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Convicted Murderer Tortured, Dissected, and Decapitated Cellmate; Guards Reported Both Men Alive: Inspector General Report


Jaime Osuna is seen during a court proceeding.

Guards on duty at California’s Corcoran State Prison failed to notice that a convicted murderer allegedly decapitated, tortured, and dissected his cellmate, the Los Angeles Times reported Friday.

According to the newspaper, the state inspector general’s office released two new reports concerning the gruesome slaying of inmate Luis Romero, 44, who authorities believe was killed by Jaime Osuna, 31, on March 9, 2019. The reports further stated that after Romero was beheaded, the two prison guards on duty performed their daily rounds and marked both cellmates as being alive.

The shockingly horrific murder and a subsequent lawsuit filed by Romero’s family sparked multiple investigations into why Romero or any other inmate was housed in the same cell as Osuna, whom the Times described as a “self-styled Satanist with a history of attacking his cellmates.”

Both inspector general reports stated that Osuna built a “makeshift knife” out of a razor blade that he used to remove Romero’s head, as well as one of his eyes, a finger, and a section of his lung, the AP reported. Per the Times, Osuna also posed the headless corpse and used the blade to cut into the corners of Romero’s mouth, creating an extended smile akin to fictitious Joker character portrayed by Heath Ledger in the 2005 film The Dark Knight. When the guards realized what had happened, Osuna was reportedly wearing “a necklace made of Romero’s body parts.”

Both reports concluded that the guards falsely reported seeing Romero alive on the morning of March 9.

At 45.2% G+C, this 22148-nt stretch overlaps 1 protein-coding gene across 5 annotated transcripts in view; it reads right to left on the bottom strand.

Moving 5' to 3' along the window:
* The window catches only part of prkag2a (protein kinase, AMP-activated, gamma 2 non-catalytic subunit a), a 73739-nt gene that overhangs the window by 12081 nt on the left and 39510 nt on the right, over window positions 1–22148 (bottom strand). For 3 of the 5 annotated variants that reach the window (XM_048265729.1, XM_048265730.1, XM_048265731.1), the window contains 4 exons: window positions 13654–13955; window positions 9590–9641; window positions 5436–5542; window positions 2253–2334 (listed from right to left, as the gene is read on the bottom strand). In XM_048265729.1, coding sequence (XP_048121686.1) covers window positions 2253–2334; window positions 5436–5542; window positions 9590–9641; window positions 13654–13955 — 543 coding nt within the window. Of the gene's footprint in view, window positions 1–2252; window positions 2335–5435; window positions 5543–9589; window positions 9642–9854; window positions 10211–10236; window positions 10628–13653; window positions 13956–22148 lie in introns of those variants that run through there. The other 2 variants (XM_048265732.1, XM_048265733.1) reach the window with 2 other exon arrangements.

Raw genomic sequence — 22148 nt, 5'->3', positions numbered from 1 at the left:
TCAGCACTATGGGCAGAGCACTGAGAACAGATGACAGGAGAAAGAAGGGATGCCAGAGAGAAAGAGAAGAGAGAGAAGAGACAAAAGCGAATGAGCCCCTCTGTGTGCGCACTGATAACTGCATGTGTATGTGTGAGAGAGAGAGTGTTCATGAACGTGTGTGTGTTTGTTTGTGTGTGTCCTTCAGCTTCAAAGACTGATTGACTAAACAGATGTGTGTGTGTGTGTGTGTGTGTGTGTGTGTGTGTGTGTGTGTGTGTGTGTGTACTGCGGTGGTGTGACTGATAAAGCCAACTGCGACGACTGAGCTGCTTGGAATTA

One of the reports additionally faulted the California Department of Corrections and Rehabilitation for conducting a lackluster internal investigation into the murder and failing to discipline the inattentive guards in a timely manner.

“The department’s handling of the case was poor,” the inspector general’s report stated, according to the Times. “In the OIG’s opinion, the special agent continually resisted the recommendations of the department attorney regarding conducting interviews and obtaining evidence,” the report said.

The agency pushed back on the report’s conclusion, telling the Times that it conducted a “thorough and complete investigation from the very beginning.”

Neither report offered an explanation as to why the guards failed to notice what had transpired, a fact that the Romero family’s attorney Justin Sterling said reflected the “veil of secrecy” surrounding allegations of misconduct within the DOC.

“The idea that my client had to sue in order to get basic questions answered about her son’s death is disheartening,” Sterling told the Times.

Romero was convicted of second-degree murder for the 1992 fatal shooting of a woman in Compton. He was serving a life-with-parole sentence when he died. The Times reported that he was “nearing parole eligibility” when he was murdered, though the paper did not provide a specific timeline.

Osuna was serving a life-without-parole sentence for the 2011 torture and killing of a 37-year-old woman in a Bakersfield motel.

“With face tattoos and flair for Charles Manson-like satanic antics, [Osuna] became a dark figure during his 2017 trial, mocking the victim’s family and bragging to a television news reporter of his love of torturing people,” the Times reported.

Jaime Osuna is seen in a May 2017 California Department of Corrections mugshot.

Kings County Executive Assistant District Attorney Phil Esbenshade told the Times that the murder was “the most heinous slaying he had ever seen,” adding that authorities believed Romero “was conscious during at least a portion of the time.”

Earlier this year, Kings County Judge Randy Edwards ruled that Osuna was not competent to stand trial for Romero’s murder after two psychiatrists concluded that the convicted killer didn’t understand the criminal proceedings against him.

[image via KGET/YouTube screengrab]

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Jerry Lambe is a journalist at Law&Crime. He is a graduate of Georgetown University and New York Law School and previously worked in financial securities compliance and Civil Rights employment law.